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Silver Bullet member
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Discussion Starter · #1 ·
I tried to re-post my popular "Shop Notes" illustrated dis and re-assembly article for the CZ-52 pistol - but carachter and image restrictions on this new board really preclude my posting of such an extended article.

Some day if a work-around is discovered for these restrictions, I might post my notes yet. In the meantime, you'll have to remember it from the "old" board, I guess.

Silver Bullet member
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Discussion Starter · #5 ·
Now there's a thought!

I like the idea of hosting it - but alas; I have narry a clue as to how to do that!

If you are quick, you might be able to download the HTML of the topic at:

The photos are on line at my photobucket account - I suppose that I could link them, but even then I would exceed the character limit of oh, about 1200 I think it is.

That topic needs to be cleaned up a bit; a couple of people posted with a full "quote" which re-posted my whole rather extensive article in their posting, which made it pretty redundant and excessively long.

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Jaque-the limit has been reset-it will work now. Post away.

Silver Bullet member
1,030 Posts
Discussion Starter · #8 ·
Jolly Good, Then!

Thanks, Vic - you're a daisy!

I still have a bit of editing to do on the text & HTML file, changing the picture links from the old board to my photobucket account and such - but I'll try to put it up sometime over the next week or so.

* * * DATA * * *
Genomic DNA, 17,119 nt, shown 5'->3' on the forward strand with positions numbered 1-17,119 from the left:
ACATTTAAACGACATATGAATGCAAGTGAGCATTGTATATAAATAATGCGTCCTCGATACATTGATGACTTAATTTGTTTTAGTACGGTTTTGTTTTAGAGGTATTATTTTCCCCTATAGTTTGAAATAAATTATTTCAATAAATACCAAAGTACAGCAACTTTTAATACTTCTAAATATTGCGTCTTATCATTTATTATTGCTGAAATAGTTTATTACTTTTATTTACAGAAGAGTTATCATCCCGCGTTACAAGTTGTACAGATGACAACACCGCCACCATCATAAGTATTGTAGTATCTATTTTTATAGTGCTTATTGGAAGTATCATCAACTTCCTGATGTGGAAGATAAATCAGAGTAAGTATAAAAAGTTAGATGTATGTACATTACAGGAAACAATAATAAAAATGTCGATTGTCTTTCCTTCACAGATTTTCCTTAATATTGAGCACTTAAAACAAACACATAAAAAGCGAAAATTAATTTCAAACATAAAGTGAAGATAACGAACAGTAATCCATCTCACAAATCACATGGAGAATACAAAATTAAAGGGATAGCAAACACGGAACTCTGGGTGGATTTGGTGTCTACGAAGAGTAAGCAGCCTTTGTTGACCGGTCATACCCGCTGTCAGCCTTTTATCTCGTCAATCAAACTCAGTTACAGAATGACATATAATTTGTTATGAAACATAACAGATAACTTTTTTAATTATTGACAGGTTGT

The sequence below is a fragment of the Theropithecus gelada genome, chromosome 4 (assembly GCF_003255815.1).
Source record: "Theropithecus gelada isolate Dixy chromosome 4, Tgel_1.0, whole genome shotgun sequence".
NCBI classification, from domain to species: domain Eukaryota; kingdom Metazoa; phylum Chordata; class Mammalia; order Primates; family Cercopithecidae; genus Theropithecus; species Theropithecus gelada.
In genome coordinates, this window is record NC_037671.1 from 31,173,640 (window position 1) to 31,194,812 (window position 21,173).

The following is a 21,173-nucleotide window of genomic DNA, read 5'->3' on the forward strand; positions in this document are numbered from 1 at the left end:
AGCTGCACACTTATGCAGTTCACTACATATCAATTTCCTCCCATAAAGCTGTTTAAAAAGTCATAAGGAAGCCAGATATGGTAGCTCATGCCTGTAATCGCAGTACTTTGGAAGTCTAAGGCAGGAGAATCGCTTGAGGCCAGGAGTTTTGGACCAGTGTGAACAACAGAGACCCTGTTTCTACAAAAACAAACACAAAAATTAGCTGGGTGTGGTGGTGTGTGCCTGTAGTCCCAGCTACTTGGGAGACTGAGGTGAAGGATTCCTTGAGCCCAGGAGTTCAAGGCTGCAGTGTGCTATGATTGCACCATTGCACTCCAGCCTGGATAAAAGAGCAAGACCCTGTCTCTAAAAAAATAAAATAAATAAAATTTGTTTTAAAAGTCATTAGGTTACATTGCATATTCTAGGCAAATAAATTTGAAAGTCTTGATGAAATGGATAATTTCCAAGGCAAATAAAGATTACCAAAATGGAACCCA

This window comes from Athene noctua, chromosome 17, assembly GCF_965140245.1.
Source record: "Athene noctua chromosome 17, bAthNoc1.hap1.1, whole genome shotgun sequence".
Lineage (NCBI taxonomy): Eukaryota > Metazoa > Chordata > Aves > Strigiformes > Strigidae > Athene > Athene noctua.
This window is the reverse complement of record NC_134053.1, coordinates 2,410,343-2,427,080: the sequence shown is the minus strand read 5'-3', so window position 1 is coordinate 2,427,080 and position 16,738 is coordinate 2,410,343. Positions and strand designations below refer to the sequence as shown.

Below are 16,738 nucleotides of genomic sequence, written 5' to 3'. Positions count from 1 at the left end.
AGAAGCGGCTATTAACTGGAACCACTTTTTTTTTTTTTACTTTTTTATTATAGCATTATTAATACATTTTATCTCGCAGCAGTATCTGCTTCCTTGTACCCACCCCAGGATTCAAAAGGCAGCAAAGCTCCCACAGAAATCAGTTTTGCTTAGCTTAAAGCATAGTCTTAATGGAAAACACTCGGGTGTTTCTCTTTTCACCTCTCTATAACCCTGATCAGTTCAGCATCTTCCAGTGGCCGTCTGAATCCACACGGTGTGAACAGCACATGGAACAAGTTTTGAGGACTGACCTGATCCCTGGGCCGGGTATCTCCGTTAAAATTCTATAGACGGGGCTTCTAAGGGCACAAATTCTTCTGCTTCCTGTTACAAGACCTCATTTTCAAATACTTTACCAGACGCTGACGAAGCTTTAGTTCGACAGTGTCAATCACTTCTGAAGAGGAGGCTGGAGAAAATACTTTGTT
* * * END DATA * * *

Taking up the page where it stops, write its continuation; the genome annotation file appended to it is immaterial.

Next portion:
Can't seem to connect to the site linked by Phoenix79 for some reason.

DirkD - I don't recall right off the top of my head what size punch you use for that camming block retaining pin, but I think it's around 1/16".

I'm sure that Brownell's carries them, and most auto parts / tool shops like NAPA ought to as well.

In a pinch I've been known to rummage around for a finishing nail of the right diameter, grind or file off the point, and drift a pin out with that.
It's a little soft, will bend easily and might not last a lifetime... but they're cheap and more often than not will get the job done!

Be careful not to lose the pin and rollers, as teenie little parts like that can hide amazingly well amidst furniture, carpets, shop floor litter etc. once dropped.

Once you get the camming block off, the rollers fall right out and are a cinch to replace. If one end of your new rollers looks a little different than the other, try to install them both the same way up.